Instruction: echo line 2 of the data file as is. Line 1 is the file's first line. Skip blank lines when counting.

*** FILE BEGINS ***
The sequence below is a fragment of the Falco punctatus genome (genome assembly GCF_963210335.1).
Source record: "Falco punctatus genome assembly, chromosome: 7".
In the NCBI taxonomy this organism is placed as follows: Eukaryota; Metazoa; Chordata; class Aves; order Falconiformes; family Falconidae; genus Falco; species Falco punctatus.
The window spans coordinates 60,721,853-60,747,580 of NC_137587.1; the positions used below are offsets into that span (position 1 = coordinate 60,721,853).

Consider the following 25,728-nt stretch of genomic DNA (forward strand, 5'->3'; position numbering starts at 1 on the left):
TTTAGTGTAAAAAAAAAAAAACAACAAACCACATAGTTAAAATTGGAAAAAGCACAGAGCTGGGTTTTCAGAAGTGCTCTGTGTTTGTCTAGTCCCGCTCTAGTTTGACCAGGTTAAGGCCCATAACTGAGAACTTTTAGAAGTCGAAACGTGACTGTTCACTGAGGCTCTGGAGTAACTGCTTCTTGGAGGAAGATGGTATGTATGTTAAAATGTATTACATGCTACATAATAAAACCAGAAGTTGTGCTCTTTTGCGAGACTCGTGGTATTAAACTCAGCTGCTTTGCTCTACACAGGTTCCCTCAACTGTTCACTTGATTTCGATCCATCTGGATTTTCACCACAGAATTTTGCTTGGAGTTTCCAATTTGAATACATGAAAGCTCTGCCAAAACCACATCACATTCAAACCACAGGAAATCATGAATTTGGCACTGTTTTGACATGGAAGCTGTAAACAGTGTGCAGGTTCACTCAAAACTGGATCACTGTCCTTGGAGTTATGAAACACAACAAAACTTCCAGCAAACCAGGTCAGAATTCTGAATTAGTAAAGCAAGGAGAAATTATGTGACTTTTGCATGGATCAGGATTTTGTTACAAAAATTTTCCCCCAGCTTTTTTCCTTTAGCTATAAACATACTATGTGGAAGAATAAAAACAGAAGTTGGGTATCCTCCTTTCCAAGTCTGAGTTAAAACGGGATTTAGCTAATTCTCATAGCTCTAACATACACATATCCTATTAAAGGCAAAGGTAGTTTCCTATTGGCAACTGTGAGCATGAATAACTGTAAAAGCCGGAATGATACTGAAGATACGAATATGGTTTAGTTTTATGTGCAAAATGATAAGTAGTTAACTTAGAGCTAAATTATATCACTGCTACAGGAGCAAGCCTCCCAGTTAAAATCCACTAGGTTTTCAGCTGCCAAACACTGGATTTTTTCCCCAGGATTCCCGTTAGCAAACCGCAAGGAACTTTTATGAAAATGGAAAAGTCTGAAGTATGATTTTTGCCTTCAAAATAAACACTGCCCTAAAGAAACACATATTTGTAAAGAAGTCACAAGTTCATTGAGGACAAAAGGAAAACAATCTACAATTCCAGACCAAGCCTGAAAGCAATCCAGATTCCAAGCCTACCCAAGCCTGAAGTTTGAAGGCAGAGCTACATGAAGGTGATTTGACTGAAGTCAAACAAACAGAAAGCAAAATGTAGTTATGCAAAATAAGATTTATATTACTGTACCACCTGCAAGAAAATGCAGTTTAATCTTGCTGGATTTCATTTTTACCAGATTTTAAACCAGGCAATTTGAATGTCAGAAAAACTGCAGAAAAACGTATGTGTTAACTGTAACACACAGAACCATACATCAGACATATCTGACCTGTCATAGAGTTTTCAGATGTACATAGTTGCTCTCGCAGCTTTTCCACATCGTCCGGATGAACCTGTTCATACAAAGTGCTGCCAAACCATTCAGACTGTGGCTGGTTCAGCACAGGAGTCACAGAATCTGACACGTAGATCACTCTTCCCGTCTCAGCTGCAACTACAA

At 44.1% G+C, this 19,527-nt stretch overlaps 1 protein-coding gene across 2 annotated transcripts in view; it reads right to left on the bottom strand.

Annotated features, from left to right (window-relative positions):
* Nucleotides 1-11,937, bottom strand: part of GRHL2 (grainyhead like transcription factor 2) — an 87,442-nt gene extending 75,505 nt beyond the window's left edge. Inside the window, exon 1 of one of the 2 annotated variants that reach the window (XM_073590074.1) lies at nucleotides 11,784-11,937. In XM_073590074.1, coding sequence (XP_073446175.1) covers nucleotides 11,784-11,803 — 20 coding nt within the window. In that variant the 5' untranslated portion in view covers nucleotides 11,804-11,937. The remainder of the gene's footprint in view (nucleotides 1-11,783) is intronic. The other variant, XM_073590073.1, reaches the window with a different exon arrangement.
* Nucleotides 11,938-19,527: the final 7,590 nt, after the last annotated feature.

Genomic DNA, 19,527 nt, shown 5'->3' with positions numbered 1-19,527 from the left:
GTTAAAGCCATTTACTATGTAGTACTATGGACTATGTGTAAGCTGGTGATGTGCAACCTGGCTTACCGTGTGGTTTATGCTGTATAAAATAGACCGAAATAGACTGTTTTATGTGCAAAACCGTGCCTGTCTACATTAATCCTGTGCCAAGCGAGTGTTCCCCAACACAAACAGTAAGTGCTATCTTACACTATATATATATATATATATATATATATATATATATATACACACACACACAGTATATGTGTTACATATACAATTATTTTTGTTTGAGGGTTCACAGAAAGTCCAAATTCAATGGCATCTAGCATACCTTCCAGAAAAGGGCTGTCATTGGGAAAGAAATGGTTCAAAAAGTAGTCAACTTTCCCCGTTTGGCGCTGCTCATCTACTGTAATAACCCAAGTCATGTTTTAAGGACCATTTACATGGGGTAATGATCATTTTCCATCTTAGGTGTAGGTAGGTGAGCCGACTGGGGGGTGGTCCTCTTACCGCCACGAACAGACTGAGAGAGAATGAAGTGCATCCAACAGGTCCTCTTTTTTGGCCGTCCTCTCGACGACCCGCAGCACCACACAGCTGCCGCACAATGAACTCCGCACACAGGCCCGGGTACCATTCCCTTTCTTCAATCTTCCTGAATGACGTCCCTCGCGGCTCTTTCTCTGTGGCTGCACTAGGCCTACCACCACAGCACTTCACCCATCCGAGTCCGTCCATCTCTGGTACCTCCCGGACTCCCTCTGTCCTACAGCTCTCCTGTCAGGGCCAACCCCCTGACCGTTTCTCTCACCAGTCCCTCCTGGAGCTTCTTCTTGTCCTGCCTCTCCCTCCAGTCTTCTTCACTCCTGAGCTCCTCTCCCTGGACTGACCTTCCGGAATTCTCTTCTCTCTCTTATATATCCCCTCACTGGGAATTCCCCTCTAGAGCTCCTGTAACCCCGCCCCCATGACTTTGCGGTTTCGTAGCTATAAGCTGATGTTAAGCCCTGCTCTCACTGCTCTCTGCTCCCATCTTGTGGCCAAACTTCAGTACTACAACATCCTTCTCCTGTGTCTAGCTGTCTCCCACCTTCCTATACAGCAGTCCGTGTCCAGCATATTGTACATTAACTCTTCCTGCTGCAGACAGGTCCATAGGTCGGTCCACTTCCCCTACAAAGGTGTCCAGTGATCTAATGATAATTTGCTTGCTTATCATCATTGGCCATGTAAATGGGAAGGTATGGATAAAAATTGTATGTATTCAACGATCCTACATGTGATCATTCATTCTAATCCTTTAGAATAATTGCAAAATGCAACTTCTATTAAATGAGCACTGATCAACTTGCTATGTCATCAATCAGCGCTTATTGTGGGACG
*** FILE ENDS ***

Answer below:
Source record: "Falco punctatus genome assembly, chromosome: 7".